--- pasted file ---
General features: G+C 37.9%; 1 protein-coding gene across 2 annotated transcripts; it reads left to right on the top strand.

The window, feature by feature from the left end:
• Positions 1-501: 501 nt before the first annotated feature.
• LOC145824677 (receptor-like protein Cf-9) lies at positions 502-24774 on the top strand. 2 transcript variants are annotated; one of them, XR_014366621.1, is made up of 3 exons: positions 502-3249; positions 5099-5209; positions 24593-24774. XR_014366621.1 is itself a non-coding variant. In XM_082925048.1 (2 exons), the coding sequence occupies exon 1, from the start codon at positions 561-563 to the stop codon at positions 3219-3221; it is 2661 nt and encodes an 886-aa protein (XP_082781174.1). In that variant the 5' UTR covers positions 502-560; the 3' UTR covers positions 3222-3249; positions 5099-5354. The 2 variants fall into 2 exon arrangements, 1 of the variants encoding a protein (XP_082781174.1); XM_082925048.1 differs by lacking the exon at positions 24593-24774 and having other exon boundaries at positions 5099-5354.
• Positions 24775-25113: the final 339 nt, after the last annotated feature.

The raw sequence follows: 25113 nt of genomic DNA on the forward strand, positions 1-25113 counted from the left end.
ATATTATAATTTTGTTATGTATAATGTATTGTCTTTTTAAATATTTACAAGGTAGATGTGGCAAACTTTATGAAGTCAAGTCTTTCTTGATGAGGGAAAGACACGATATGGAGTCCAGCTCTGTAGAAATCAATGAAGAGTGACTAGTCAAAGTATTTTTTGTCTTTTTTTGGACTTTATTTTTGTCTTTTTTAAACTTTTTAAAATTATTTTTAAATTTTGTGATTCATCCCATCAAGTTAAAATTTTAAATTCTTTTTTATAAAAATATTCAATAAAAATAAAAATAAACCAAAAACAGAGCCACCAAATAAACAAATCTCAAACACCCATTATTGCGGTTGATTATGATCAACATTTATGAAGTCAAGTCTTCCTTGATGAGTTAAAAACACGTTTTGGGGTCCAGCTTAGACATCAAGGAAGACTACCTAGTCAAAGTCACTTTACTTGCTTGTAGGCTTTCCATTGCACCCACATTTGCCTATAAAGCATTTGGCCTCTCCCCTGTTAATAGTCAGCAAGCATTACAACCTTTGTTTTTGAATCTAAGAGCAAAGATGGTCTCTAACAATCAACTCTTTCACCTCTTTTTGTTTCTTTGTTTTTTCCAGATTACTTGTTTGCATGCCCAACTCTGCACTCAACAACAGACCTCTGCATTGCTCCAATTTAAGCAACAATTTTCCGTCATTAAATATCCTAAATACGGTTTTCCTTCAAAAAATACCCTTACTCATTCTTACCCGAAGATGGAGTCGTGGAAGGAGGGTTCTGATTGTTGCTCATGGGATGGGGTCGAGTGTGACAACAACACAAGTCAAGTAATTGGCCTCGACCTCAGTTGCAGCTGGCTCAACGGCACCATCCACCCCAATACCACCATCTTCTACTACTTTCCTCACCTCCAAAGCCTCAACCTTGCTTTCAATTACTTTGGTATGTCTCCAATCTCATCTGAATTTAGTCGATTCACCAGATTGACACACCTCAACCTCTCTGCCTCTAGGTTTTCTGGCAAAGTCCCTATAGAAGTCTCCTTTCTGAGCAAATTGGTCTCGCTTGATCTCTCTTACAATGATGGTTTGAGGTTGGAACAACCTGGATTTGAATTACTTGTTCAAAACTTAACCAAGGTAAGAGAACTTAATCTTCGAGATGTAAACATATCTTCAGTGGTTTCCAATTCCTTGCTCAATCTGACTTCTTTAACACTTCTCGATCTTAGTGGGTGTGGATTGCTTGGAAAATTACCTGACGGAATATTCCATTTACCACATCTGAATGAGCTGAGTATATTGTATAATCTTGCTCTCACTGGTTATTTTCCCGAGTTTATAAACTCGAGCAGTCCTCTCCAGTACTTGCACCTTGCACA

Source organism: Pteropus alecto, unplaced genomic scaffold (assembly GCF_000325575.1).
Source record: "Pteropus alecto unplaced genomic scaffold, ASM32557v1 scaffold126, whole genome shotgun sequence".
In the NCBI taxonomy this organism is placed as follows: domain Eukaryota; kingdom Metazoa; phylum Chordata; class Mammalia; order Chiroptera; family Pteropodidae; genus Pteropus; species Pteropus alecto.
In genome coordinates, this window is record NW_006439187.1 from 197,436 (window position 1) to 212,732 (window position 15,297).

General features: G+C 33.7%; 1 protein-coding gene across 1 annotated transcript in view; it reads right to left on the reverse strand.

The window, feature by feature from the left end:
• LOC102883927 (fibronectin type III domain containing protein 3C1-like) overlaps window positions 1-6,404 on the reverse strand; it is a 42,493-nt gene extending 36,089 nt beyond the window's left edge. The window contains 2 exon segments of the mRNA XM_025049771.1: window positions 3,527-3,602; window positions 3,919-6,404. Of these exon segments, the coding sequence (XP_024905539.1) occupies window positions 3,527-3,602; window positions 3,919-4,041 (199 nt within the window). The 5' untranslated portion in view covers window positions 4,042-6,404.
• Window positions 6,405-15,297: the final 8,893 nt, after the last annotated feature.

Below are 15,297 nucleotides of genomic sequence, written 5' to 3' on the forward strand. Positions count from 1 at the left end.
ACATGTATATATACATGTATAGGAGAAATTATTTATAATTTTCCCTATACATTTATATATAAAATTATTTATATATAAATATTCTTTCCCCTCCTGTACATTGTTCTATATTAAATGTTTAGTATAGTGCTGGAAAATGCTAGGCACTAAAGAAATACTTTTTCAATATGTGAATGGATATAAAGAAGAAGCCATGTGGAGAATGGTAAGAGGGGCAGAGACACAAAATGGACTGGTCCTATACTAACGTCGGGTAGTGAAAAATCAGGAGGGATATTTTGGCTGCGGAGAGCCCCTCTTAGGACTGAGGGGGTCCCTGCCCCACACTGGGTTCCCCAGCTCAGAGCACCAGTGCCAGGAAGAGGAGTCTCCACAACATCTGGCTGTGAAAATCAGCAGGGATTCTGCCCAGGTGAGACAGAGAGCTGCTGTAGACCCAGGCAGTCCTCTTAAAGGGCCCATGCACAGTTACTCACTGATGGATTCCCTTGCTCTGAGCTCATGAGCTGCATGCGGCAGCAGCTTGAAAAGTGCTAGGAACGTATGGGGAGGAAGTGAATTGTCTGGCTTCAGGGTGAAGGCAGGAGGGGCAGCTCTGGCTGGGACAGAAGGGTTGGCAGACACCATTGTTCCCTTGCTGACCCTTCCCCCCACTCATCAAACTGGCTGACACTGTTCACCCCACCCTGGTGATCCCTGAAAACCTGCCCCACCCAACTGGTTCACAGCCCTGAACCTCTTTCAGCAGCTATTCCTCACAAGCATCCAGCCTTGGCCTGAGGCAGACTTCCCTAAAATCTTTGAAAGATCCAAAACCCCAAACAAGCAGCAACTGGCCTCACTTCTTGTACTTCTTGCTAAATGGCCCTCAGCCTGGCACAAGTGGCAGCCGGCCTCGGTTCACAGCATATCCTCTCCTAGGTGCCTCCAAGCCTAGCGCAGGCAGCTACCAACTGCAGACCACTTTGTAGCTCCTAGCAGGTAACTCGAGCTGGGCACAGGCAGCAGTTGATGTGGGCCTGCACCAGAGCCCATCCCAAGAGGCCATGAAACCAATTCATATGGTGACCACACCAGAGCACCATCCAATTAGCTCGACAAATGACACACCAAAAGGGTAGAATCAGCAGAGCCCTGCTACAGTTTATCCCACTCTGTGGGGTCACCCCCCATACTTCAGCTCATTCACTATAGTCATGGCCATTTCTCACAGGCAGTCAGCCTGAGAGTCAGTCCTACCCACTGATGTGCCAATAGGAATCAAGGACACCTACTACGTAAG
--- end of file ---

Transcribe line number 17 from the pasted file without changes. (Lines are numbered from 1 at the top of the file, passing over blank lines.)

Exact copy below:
ACATGTATATATACATGTATAGGAGAAATTATTTATAATTTTCCCTATACATTTATATATAAAATTATTTATATATAAATATTCTTTCCCCTCCTGTACATTGTTCTATATTAAATGTTTAGTATAGTGCTGGAAAATGCTAGGCACTAAAGAAATACTTTTTCAATATGTGAATGGATATAAAGAAGAAGCCATGTGGAGAATGGTAAGAGGGGCAGAGACACAAAATGGACTGGTCCTATACTAACGTCGGGTAGTGAAAAATCAGGAGGGATATTTTGGCTGCGGAGAGCCCCTCTTAGGACTGAGGGGGTCCCTGCCCCACACTGGGTTCCCCAGCTCAGAGCACCAGTGCCAGGAAGAGGAGTCTCCACAACATCTGGCTGTGAAAATCAGCAGGGATTCTGCCCAGGTGAGACAGAGAGCTGCTGTAGACCCAGGCAGTCCTCTTAAAGGGCCCATGCACAGTTACTCACTGATGGATTCCCTTGCTCTGAGCTCATGAGCTGCATGCGGCAGCAGCTTGAAAAGTGCTAGGAACGTATGGGGAGGAAGTGAATTGTCTGGCTTCAGGGTGAAGGCAGGAGGGGCAGCTCTGGCTGGGACAGAAGGGTTGGCAGACACCATTGTTCCCTTGCTGACCCTTCCCCCCACTCATCAAACTGGCTGACACTGTTCACCCCACCCTGGTGATCCCTGAAAACCTGCCCCACCCAACTGGTTCACAGCCCTGAACCTCTTTCAGCAGCTATTCCTCACAAGCATCCAGCCTTGGCCTGAGGCAGACTTCCCTAAAATCTTTGAAAGATCCAAAACCCCAAACAAGCAGCAACTGGCCTCACTTCTTGTACTTCTTGCTAAATGGCCCTCAGCCTGGCACAAGTGGCAGCCGGCCTCGGTTCACAGCATATCCTCTCCTAGGTGCCTCCAAGCCTAGCGCAGGCAGCTACCAACTGCAGACCACTTTGTAGCTCCTAGCAGGTAACTCGAGCTGGGCACAGGCAGCAGTTGATGTGGGCCTGCACCAGAGCCCATCCCAAGAGGCCATGAAACCAATTCATATGGTGACCACACCAGAGCACCATCCAATTAGCTCGACAAATGACACACCAAAAGGGTAGAATCAGCAGAGCCCTGCTACAGTTTATCCCACTCTGTGGGGTCACCCCCCATACTTCAGCTCATTCACTATAGTCATGGCCATTTCTCACAGGCAGTCAGCCTGAGAGTCAGTCCTACCCACTGATGTGCCAATAGGAATCAAGGACACCTACTACGTAAG